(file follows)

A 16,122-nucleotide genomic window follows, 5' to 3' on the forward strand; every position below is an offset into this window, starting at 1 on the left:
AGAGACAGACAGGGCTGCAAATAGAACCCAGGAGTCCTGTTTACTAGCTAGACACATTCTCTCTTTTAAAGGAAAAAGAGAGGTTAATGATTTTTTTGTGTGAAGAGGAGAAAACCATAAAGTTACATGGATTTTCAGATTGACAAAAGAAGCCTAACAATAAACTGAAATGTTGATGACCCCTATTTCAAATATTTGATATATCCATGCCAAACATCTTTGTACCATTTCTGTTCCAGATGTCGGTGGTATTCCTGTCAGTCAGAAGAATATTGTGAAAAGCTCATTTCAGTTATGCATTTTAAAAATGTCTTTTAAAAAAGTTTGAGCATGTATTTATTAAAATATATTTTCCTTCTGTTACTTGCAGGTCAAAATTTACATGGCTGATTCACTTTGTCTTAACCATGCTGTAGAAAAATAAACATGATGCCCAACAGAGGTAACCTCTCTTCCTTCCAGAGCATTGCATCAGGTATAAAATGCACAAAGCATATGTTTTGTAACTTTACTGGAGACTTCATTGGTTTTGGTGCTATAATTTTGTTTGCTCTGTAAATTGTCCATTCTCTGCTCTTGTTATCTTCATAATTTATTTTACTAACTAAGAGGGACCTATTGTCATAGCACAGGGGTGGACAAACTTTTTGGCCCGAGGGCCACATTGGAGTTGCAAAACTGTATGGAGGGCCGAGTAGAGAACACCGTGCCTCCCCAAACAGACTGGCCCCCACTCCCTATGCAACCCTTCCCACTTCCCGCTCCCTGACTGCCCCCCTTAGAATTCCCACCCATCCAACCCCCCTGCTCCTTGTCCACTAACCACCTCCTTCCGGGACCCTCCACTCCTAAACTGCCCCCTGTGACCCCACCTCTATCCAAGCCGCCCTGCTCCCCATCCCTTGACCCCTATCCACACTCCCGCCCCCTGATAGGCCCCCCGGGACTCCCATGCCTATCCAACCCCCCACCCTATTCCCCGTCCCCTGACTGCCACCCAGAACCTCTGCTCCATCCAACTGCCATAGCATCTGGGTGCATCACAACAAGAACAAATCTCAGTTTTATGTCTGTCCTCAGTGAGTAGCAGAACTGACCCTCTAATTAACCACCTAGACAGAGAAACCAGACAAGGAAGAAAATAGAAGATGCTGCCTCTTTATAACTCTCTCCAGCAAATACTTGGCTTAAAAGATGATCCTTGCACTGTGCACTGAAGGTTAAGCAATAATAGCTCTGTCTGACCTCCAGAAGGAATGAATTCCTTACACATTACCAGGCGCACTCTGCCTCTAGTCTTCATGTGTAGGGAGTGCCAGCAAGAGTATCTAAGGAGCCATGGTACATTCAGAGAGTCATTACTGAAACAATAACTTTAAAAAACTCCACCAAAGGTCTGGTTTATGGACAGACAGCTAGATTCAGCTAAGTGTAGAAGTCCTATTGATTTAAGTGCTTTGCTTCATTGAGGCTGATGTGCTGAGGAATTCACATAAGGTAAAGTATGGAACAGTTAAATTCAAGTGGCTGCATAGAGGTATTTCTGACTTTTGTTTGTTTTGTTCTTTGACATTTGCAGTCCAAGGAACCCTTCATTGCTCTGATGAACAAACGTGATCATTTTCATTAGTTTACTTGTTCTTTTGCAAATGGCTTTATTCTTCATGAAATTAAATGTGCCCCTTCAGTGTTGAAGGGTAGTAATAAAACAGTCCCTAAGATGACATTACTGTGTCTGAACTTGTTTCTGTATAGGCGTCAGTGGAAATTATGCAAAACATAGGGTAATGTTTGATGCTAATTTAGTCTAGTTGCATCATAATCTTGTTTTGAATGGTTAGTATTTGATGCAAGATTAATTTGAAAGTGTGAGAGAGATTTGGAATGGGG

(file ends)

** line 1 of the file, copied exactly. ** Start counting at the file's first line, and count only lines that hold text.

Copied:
A 16,122-nucleotide genomic window follows, 5' to 3' on the forward strand; every position below is an offset into this window, starting at 1 on the left: